Politics and Buddhism are acknowledged as distinct entities in the canonical scripture, but with the rise of the Mauryan empire under Aśoka (c. 250 bce), the association between religion and state shifted subtly toward state leadership in religious affairs. A. L. Basham indicates this when he writes: "In place of the traditional policy of territorial expansion [Aśoka] substituted conquest by Righteousness (as we here inadequately translate by the very pregnant word dharma )" (1954, p. 54). The monarch's conversion to Buddhism and the subsequent widespread propagation of its values, including respectful veneration and oversight of the saṃgha, produced an important model of a Buddhist state and its relationship with Buddhist monastic orders. In due course, the saṃgha sought to assume a position to grant legitimacy to the state. And much later, a new three-fold "refuge" arose in parts of the Buddhist world to complement the traditional refuges (śāraṅa ) of the Buddha, dhamma and saṃgha. This new, inescapably political "refuge" consisted of country, national identity, and religion—or as expressed in the state motto adopted by Cambodia's 1993 Constitution, "nation, religion, king."
Historically, Buddhism is considered to have developed more in concert than in conflict with political power. In fact, Trevor Ling has coined the term "royal Buddhism"to describe the increasingly symbiotic relationship between saṃgha and monarchy in the medieval period (though it was of course not wholly devoid of antagonism; see p. 133). By extension, the relationship between saṃgha and laity has been described as leading to a "mass politicization" of the Buddhist population (see Bechert, 1978, p. 16). The Theravāda polities of South and Southeast Asia provide good examples of this symbiosis of Buddhism and political authority. In addition to the well-developed Mon kingdoms of southern Burma and the central plain of the Chao Phraya (e.g., Dvaravati), Sri Lanka serves as an excellent example, with its celebrated story of the early Buddhist ideal "warrior-king" Dutthagamini (c. 150 bce). According to the story, he requested five hundred monks to accompany him as a "blessing and protection" or "merit-field" in his efforts to repel Tamil invaders; he is also said to have carried a relic of the Buddha on his own spear as an amulet (see Alice Greenwald in Bardwell Smith, 1978, p. 13). The Khmer court in ninth-through thirteenth-century Cambodia extravagantly endorsed a cult of Hindu-Buddhist divine kingship, which reached its apogee during the reign of Jayavarman VII (1181–c. 1215), who modeled his image of the Buddha in the Angkor temple of Bayon after himself. At his death in 1218 he received the title Mahaparamasaugata, or "the great and supreme Buddhist" (see Coedès, p. 172). Burma's Pagan period (c. 800–1200 ce) was a golden age of the Buddhist monarchical ideal, represented by the Ananda temple (zedi ) built by King Kyanzittha (r. 1084–1113). Writing about this kingdom, which was centered around the upper Irrawaddy, Michael Aung Thwin observes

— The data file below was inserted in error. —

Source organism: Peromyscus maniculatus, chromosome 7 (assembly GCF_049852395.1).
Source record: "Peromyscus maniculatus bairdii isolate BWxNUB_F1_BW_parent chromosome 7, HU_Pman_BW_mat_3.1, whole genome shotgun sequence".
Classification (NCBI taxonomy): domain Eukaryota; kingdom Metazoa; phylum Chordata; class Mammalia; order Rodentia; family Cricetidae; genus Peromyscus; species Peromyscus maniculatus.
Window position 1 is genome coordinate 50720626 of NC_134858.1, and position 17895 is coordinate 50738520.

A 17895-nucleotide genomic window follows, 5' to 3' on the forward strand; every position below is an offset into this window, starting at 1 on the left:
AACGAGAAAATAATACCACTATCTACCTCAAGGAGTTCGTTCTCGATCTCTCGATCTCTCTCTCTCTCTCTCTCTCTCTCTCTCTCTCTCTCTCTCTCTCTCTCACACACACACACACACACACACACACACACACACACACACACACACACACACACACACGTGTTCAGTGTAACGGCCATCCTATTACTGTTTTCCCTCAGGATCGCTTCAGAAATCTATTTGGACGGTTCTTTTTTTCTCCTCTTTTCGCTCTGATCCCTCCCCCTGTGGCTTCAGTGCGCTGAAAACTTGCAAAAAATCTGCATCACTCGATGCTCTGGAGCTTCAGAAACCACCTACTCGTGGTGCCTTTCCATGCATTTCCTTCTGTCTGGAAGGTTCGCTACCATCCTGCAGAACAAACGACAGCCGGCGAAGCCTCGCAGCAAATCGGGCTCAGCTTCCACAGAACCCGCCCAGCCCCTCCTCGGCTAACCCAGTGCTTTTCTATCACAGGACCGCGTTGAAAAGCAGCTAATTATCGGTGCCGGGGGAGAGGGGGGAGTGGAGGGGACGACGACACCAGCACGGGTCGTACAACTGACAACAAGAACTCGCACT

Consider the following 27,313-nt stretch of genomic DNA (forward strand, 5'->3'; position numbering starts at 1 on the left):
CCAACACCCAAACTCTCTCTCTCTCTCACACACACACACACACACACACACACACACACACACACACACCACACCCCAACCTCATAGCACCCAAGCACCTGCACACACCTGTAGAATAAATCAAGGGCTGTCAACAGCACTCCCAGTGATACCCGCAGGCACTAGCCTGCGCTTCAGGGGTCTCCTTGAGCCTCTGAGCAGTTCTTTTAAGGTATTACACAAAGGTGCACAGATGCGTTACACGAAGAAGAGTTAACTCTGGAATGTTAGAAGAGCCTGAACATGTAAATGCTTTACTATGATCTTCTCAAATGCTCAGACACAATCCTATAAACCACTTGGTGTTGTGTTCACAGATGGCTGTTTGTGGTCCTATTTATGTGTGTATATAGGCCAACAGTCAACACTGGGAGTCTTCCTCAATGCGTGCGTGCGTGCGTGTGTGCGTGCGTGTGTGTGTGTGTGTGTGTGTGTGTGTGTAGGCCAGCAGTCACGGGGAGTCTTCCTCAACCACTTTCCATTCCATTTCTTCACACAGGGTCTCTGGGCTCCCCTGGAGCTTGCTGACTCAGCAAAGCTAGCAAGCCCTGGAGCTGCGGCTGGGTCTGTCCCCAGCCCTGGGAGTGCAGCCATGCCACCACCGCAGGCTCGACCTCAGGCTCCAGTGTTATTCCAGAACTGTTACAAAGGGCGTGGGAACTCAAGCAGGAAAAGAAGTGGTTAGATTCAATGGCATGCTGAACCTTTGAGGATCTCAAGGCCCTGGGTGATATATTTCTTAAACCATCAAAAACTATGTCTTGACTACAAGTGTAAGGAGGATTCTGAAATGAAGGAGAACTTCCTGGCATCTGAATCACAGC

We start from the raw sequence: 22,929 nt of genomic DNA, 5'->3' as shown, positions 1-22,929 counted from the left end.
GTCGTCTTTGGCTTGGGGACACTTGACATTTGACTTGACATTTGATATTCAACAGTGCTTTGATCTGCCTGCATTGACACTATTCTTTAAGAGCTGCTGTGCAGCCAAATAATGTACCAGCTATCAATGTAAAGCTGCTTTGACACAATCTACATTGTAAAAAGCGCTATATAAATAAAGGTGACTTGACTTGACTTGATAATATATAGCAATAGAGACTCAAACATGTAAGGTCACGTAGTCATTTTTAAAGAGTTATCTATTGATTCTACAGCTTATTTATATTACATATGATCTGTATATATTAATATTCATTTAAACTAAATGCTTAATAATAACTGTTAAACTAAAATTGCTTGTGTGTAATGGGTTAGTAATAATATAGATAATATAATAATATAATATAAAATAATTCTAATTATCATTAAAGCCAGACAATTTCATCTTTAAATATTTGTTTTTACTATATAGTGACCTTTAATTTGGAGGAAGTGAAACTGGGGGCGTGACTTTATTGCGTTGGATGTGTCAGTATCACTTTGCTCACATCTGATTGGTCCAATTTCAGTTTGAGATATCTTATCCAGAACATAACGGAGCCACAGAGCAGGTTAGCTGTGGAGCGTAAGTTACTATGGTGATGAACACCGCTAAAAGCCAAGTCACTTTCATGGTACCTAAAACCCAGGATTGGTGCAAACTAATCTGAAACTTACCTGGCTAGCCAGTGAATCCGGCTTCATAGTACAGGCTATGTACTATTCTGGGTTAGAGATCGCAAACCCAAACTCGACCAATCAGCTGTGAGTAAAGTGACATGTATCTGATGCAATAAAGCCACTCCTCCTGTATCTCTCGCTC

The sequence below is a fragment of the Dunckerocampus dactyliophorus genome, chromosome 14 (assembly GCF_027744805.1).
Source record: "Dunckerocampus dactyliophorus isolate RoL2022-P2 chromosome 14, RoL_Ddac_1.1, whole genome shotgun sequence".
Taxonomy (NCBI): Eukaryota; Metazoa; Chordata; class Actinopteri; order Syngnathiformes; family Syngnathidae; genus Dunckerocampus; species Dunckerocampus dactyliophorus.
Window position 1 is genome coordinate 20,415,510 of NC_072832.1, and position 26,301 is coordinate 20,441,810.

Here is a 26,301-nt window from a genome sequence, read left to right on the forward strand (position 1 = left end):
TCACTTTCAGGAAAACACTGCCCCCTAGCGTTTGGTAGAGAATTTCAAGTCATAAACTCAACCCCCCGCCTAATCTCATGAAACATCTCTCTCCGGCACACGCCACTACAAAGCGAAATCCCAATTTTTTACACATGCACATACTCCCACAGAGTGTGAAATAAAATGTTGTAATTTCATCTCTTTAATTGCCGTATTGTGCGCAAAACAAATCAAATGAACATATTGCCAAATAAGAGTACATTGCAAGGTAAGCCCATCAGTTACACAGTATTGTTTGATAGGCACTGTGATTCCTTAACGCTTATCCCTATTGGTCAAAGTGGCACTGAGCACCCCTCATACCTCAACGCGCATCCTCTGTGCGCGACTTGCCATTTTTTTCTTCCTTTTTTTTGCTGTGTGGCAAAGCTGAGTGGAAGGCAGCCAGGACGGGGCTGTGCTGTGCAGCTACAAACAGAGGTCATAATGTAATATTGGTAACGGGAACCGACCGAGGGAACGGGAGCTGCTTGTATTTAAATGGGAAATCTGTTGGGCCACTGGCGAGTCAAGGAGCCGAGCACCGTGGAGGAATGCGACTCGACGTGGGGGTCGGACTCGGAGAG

[T]he protective capacity of the state in twelfth and thirteenth-century Burma was a strong one; it was not a violent or chaotic society but an ordered and hierarchical one, concerned not with individual political freedom as a measure of happiness, but with social and political order, ruled not by independent lords and armies, but by a sovereign and his officials, and pacified by a [Buddhist] primate and his monks. (p. 96)
In the fourteenth-through eighteenth-century Lao kingdom (Lan Xang), the saṅgha legitimized what was perceived as a karmically justified kingly rule; in return they expected the king to meet their standards of just rule (dhammaraja ). In Sukhothai (middle Thailand, 1230–1378 ce), the respected king Rama Kamheng was a precursor of the royal Buddhism associated with the great Ratnakosin dynasty (1782–present), in which the monarchs are not only the foremost sponsors of the Buddhist faith, but also symbols of national unity.
The function of the monarch